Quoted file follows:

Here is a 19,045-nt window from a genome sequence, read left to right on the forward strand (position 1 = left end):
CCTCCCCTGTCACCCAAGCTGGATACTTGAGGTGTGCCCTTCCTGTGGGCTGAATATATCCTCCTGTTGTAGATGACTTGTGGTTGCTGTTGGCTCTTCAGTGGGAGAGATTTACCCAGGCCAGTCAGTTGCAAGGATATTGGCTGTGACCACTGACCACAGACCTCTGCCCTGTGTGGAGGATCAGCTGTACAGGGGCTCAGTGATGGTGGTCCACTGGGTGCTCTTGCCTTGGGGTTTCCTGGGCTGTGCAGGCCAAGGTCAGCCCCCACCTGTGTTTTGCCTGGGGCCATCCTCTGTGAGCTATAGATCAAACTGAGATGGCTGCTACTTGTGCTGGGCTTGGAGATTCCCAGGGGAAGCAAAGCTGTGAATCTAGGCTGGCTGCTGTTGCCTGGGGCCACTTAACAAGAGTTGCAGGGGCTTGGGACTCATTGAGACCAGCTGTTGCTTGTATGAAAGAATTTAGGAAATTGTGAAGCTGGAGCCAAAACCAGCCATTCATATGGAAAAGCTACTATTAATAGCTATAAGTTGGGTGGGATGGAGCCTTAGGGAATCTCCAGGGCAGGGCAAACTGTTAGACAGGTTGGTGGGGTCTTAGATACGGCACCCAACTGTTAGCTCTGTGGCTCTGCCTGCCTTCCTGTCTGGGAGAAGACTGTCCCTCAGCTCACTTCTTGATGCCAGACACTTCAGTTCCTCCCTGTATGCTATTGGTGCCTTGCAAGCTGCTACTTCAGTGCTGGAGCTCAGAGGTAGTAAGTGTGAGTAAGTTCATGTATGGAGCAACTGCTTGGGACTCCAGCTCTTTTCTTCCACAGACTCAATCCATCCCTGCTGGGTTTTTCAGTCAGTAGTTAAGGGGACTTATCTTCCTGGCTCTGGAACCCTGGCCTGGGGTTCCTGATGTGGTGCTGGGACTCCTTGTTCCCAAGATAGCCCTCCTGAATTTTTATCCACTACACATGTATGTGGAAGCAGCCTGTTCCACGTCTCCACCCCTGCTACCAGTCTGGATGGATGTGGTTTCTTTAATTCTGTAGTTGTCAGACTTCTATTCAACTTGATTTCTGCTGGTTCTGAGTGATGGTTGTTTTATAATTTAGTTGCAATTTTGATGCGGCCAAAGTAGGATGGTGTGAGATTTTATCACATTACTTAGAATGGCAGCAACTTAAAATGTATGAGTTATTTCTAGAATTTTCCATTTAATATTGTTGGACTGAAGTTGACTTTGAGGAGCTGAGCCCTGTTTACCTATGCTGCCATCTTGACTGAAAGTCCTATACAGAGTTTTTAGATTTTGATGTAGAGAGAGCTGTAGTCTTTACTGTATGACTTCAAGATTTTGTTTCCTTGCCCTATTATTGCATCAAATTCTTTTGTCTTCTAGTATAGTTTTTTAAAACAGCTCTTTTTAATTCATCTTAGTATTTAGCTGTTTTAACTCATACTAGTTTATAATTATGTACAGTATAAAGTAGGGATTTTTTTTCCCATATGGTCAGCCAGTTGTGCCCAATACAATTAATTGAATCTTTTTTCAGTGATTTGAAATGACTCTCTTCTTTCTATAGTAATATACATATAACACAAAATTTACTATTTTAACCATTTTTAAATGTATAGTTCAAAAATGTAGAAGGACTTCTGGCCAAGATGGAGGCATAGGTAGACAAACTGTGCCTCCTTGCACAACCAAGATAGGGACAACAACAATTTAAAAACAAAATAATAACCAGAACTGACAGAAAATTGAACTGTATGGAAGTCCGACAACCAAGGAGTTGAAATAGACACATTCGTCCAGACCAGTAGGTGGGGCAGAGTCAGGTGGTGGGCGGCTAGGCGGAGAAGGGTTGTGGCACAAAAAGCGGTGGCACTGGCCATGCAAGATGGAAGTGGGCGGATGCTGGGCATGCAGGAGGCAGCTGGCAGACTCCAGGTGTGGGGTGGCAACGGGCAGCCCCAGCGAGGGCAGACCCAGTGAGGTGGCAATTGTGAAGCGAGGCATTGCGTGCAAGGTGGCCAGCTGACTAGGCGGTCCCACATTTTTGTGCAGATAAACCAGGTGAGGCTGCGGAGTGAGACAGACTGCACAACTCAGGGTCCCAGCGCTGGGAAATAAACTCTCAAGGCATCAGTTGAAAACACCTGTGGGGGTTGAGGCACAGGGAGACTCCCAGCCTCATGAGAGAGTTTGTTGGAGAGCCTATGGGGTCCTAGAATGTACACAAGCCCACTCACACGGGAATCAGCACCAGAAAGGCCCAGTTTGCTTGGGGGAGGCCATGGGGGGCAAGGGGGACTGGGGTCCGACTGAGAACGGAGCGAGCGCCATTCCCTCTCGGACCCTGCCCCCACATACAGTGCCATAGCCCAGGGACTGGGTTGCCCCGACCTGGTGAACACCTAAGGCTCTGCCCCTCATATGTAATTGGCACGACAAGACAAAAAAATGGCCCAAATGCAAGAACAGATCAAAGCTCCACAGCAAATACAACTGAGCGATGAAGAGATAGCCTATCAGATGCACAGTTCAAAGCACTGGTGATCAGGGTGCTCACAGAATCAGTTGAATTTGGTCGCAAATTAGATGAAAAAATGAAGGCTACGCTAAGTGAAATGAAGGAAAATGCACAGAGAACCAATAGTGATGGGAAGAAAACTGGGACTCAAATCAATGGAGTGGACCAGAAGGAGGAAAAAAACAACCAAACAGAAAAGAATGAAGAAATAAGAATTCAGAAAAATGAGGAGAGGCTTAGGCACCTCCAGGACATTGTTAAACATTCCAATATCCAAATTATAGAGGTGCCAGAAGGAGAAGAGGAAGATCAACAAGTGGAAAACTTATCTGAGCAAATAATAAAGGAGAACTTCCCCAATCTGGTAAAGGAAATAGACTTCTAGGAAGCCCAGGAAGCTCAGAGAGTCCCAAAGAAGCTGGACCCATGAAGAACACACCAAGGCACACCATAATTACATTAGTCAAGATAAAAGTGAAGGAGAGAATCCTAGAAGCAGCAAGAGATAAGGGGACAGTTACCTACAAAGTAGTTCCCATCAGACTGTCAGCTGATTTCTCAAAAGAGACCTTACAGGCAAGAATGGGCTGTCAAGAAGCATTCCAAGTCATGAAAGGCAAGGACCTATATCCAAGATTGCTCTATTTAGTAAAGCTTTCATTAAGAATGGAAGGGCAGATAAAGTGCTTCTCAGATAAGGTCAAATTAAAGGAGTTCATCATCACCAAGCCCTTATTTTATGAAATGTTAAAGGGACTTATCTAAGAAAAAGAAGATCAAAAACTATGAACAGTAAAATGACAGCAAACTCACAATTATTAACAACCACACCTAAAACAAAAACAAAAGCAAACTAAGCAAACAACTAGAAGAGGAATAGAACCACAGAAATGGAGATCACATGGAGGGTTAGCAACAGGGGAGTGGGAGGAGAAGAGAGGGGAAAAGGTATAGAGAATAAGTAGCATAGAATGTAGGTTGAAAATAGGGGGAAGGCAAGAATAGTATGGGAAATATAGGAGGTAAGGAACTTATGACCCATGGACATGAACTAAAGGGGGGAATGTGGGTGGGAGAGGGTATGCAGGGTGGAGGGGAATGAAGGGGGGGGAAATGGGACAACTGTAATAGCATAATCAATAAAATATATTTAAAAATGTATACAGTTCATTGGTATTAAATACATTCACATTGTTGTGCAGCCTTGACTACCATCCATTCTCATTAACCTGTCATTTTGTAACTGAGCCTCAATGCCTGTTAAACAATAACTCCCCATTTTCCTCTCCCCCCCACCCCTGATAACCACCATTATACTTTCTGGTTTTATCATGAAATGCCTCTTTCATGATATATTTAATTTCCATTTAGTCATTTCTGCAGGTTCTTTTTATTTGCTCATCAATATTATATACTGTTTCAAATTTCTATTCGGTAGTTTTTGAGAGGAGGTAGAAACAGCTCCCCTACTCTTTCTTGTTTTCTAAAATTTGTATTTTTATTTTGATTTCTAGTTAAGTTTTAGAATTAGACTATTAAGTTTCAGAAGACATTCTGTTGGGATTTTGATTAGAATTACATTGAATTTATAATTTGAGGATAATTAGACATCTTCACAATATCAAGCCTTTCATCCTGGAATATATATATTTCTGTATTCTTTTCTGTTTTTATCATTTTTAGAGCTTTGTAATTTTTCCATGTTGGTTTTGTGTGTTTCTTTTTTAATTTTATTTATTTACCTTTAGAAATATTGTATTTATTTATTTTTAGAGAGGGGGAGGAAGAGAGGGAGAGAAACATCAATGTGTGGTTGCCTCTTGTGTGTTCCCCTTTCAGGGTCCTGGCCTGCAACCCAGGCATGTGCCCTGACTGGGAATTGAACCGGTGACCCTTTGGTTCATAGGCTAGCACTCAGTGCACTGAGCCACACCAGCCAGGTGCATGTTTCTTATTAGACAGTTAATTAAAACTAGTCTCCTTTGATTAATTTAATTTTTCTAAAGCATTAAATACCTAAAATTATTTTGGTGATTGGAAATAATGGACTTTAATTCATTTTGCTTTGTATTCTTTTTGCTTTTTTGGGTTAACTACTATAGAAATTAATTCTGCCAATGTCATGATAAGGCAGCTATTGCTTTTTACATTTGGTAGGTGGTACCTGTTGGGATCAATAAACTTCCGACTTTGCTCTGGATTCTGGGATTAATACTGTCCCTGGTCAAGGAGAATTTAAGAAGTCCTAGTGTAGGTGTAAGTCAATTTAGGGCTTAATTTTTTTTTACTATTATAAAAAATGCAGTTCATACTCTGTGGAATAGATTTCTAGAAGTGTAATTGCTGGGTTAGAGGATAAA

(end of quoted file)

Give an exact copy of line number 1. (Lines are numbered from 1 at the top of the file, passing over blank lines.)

Here is a 19,045-nt window from a genome sequence, read left to right on the forward strand (position 1 = left end):